A Political Question, or a Judicial One–and Then What?

Legal scholars–not to mention judges–live or die professionally with the myth that constitutional questions are so frequently hard ones.  In truth, while the law has many procedural intricacies grounded in statutes, rules, and precedents, most questions of constitutional interpretation aren’t all that hard.  The case of Zivotofsky v. Secretary of State seems to be one of the rare hard ones. 

Since its recognition of the state of Israel in 1948, the United States has officially treated the status of Jerusalem as unresolved–not only the question whether Jerusalem is to be considered Israel’s capital, but whether it is part of Israel’s sovereign territory in the first place.  This underlies the refusal of president after president to move the U.S. embassy from Tel Aviv to Jerusalem. 

It is also the longstanding practice of the State Department that when a U.S. citizen is born in Jerusalem (i.e., a child of sojourning American parents), the department will issue, on request, a “consular report of birth” as well as a passport, giving the place of birth simply as “Jerusalem,” with no country specified.

Enter the Congress.  In its 2002 authorization act for State, Congress directed that the Secretary of State “shall,” in such documents, for citizens born in Jerusalem, “record the place of birth as Israel.”  Now comes Menachem Binyamin Zivotofsky, born in October 2002 in Jerusalem.  His parents have been requesting, and subsequently litigating for, such documents for young Menachem since he was an infant. 

President George W. Bush, in a signing statement regarding the 2002 statute, declared the executive branch would not consider itself bound by this provision of it, arguing that it “impermissibly interferes” with the president’s control of foreign relations.  But whence comes this control?  In this context, it rests entirely on some innocuous words in Article II, that the president “shall receive Ambassadors and other public Ministers.”  In due course–and fairly rapidly–this clause took on rather large meaning, that presidents and only presidents, without any role for the Congress, could give or withhold recognition of another nation’s sovereignty, by the simple act of receiving or not receiving its ambassador, establishing or declining to establish diplomatic relations.  In international law and foreign relations, this is a very big deal, and it often impinges on domestic legal questions as well.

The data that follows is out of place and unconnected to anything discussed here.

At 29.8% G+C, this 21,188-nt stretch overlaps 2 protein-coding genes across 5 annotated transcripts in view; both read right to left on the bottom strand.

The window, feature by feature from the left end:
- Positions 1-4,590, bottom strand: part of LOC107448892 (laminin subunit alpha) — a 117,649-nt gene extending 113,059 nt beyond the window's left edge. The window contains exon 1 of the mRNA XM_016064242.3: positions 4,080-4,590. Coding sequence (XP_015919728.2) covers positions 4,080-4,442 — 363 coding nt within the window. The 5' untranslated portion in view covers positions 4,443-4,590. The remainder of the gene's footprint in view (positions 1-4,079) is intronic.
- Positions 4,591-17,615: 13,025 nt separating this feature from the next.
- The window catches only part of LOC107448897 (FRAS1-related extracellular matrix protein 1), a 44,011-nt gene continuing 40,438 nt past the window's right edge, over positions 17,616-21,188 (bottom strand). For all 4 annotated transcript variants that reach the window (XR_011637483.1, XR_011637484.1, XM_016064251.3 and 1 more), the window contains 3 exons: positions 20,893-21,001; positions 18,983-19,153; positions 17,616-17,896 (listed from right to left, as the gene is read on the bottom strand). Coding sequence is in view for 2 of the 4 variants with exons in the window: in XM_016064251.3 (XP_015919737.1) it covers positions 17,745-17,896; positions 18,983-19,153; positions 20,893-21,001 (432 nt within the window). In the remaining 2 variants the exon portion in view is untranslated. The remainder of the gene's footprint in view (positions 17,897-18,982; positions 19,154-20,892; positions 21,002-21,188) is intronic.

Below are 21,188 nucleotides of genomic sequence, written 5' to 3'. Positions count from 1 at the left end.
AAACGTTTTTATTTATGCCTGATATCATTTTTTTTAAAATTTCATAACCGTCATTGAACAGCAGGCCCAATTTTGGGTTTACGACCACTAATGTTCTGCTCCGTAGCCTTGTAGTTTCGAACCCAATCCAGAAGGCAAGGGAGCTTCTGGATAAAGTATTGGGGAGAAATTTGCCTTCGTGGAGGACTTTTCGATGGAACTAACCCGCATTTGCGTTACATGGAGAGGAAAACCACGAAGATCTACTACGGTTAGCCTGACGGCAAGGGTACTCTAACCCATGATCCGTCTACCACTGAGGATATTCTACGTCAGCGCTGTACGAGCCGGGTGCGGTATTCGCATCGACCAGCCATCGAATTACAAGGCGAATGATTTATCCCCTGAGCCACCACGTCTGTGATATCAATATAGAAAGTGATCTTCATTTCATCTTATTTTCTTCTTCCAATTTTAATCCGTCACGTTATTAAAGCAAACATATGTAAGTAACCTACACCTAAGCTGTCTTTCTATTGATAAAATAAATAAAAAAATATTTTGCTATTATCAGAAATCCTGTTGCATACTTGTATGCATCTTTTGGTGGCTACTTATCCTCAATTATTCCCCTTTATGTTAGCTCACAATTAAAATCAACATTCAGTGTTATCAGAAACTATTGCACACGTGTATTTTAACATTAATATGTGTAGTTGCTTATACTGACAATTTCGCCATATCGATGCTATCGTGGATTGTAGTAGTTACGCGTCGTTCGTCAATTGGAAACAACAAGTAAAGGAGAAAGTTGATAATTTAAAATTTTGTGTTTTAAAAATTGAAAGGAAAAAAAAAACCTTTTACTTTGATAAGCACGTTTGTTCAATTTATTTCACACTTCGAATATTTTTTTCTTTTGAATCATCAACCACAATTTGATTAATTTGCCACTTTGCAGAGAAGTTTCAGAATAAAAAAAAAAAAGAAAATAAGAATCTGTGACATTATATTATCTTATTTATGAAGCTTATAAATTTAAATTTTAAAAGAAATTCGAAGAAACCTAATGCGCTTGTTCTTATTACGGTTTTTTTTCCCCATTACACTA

The Obama administration is following the Bush lead here, and so far it’s winning.  In 2009 a three-judge panel of the D.C. Circuit ruled that the question raised in the case is a “political” one, not to be decided by the judges at all–which meant no decision on the merits but a de facto victory for State’s refusal of the Zivotofsky family’s demand, and de facto nullification of the statutory requirement.  One judge, Harry Edwards, wrote that the issue was not political, and so could be decided on the merits–but that he would decide in the executive branch’s favor.  In 2010, the full D.C. Circuit denied en banc rehearing.  Now the Supreme Court has accepted the case for review in its next October term.

The notion of “political questions” is a venerable one, traceable all the way back to Marbury v. Madison (1803) itself, the very case that first enunciated the federal judiciary’s power to treat some statutes as unconstitutional.  Is this a case in such a category?  One would be hard pressed to see how courts could adjudicate, for instance, the executive’s choice to recognize a certain country and not another, or one putative government of a country and not a rival faction claiming to be the government, in his reception of some ambassadors and not others.

But since 1948, the U.S. has consistently recognized Israel.  Is Congress foreclosed from all participation in regulating the U.S.-Israel relationship (other than appropriations)?  Is it barred from legislating on the rights of American citizens born overseas, such that it cannot impose the ministerial duty on executive branch functionaries that they identify the state of Israel as the birthplace of Americans born in Jerusalem?  Or is a large encroachment on a core executive power lurking in this merely ministerial duty?

John Marshall said in Marbury that “questions, in their nature political” are none of the judiciary’s business, and the paradigmatic case involved those questions that “respect the nation, not individual rights,” and thus were questions on which the executive’s discretion was “conclusive.”  But he also said that “the question whether a right has vested or not is, in its nature, judicial, and must be tried by the judicial authority.”  Which sort of situation is the Zivotofsky case?

I incline toward the view that a legal right is involved here and so the Court should not dodge it with talk of its “political” character.  And if the merits are reached, I don’t see how Judge Edwards’ pro-executive view can prevail here.  That is, it’s either a political question or the Zivotofskys win on the merits, and I think the second outcome makes more sense.  On balance, I’m with Seth Lipsky, who wrote about this case the other day in the Wall Street Journal.

But it’s a tougher case than most.

Matthew J. Franck — Matthew J. Franck is the Director of the William E. and Carol G. Simon Center on Religion and the Constitution at the Witherspoon Institute in Princeton, New Jersey.

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